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magic realism

magic realism, primarily Latin American literary movement that arose in the 1960s. The term has been attributed to the Cuban writer Alejo Carpentier, who first applied it to Latin-American fiction in 1949. Works of magic realism mingle realistic portrayals of ordinary events and characters with elements of fantasy and myth, creating a rich, frequently disquieting world that is at once familiar and dreamlike. The movement's best-known proponent is the Colombian novelist Gabriel García Márquez, who has used the technique many times, most famously in his novel One Hundred Years of Solitude (1967). Other magic realist writers include Guatemala's Miguel Ángel Asturias, Argentina's Julio Cortázar, and Mexico's Carlos Fuentes. Non-Latin American writers whose fiction often employs magic realism include Italo Calvino and Salman Rushdie.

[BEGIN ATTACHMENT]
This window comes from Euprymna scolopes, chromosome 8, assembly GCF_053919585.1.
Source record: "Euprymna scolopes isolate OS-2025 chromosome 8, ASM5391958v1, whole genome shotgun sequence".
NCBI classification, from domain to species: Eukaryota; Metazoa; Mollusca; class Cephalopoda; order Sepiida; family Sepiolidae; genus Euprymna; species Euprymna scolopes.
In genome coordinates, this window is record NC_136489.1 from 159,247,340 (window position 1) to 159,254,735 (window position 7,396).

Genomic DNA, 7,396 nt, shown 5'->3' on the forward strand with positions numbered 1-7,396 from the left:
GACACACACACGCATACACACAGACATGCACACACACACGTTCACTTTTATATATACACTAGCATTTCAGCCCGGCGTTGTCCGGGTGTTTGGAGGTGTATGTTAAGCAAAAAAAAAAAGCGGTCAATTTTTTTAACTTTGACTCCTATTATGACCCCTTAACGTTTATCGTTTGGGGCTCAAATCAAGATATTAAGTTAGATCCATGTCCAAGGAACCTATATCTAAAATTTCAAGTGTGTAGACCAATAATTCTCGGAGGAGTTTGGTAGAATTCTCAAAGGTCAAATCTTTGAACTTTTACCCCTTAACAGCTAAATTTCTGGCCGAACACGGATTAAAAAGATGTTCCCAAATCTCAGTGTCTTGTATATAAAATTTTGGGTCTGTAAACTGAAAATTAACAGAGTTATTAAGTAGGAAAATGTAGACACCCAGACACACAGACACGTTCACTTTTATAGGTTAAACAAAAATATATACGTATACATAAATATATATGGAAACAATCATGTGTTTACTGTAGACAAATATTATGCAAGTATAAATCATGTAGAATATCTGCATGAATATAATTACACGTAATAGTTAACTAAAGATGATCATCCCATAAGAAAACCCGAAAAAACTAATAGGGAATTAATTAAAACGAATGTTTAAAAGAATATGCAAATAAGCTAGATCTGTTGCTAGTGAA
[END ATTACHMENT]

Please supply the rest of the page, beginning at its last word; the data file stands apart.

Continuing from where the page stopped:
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magic realism

magic realism Twentieth-century literary form, particularly associated with post-1945 Latin American novelists. Interweaving of realistic and fantastical elements characterizes magic realism. Gabriel García Márquez's One Hundred Years of Solitude (1967) is a classic example of the genre.

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